and I was really pleased to see the latest shots of this swimming pool. Clayton the owner coordinated the construction, built the decks, clad the pool exterior (how good is this?) and made the very cool timber fences.
Later this month I’m excited to be heading to Newcastle airport for a quick flight to Brisbane to meet someone whom I have been talking to for sometime to design their garden surrounding their older style home.
With the airport so close (one set of traffic lights from my home) it’s an easy thing to do an interstate day-trip!
Last week Mark was onsite at Killcare overlooking the Pacific where a roof-top garden was being topped in pebbles and planted. With only a shallow allowance the plants were set out in shallow trays in grids and rows to compliment this great new home which features rammed earth walls by Castlepeake Architects. We also designed the neighbouring garden so it’s an opportunity to make a positive impact on the `streetscape’
On this occasion we chose Aloe `Gemini’ for it’s spineless leaves, compact form and apricot bell-like flowers on short, stout spires. In this stunning albeit exposed location, the winds are fierce, and with no irrigation the plants will have to fend for themselves. I’m looking forward to seeing the remanding areas planted – particularly the protected interior courtyard where I have selected a mature Camellia that will be shaped as a giant `bonsai’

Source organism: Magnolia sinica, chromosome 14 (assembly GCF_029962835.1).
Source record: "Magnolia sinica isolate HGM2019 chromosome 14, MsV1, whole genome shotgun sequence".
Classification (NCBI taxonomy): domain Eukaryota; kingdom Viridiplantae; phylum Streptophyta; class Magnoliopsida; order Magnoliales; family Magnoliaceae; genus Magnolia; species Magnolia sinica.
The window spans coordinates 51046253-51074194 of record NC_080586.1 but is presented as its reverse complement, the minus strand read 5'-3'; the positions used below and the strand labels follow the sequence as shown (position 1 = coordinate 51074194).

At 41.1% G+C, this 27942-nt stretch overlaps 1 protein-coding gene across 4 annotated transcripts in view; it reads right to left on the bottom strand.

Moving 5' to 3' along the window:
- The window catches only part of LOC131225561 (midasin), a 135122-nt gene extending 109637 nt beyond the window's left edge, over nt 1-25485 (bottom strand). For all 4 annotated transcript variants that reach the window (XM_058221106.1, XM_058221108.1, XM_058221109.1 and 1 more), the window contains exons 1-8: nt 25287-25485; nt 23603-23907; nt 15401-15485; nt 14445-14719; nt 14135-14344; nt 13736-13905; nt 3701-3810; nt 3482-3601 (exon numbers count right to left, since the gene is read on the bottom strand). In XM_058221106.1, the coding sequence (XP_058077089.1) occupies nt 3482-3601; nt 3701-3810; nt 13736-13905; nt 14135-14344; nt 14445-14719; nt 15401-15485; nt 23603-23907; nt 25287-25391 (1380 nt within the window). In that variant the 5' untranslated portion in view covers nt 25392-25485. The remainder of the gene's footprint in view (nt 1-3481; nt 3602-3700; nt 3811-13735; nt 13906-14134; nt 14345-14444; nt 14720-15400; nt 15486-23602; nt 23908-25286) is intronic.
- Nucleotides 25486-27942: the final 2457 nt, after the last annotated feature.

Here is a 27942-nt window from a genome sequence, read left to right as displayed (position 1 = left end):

It’s hard not to admire the tenaciousness of this perennial dahlia. It overhangs my driveway where it’s slapped around by the aerial of my car each time I pass by, and although Ive staked it this year to tie it back – I just know it will be lying on the ground soon.
Fast and almost indestructible I cut it to ground level after flowering and that’s it – no water, fertiliser or attention.
Soon to open its buds is a white flowering form that I’ve planted down below the dam – slightly stronger in the stem (or it may just be in more sun down there) it ‘s eagerly anticipated.
After a plant delivery yesterday morning Mark and I called in on a garden near the beach that was completed just last summer to see the progress.
It’s so satisfying to see that the plants are doing well. It’s not an easy location – with plants blown about by salt laden winds, and it was reasurring to see our selections performing as we anticipated.
Just learnt that the best way to keep my hands warm whilst I walk about looking at the garden in the morning is to collect the eggs first, put them in my pockets and warm my hands on them.
Winter won’t be so bad after all – and when the eggs get cold it’s time to get back to work in the studio…
Well that’s goodbye to summer and now we’re being blasted with a wintery chill. Down in the nursery there’s a garden bed of South Sea oats beneath the pecan tree. I have to admit I am besotted by this grass’ seed heads that shake and rattle in the wind, even if I know I shouldn’t be.
Before many more weeks I’ll cut them to the ground and burn the seeds before they take the opportunity to proliferate which they do quite prolifically – and don’t ask me for any because I won’t share…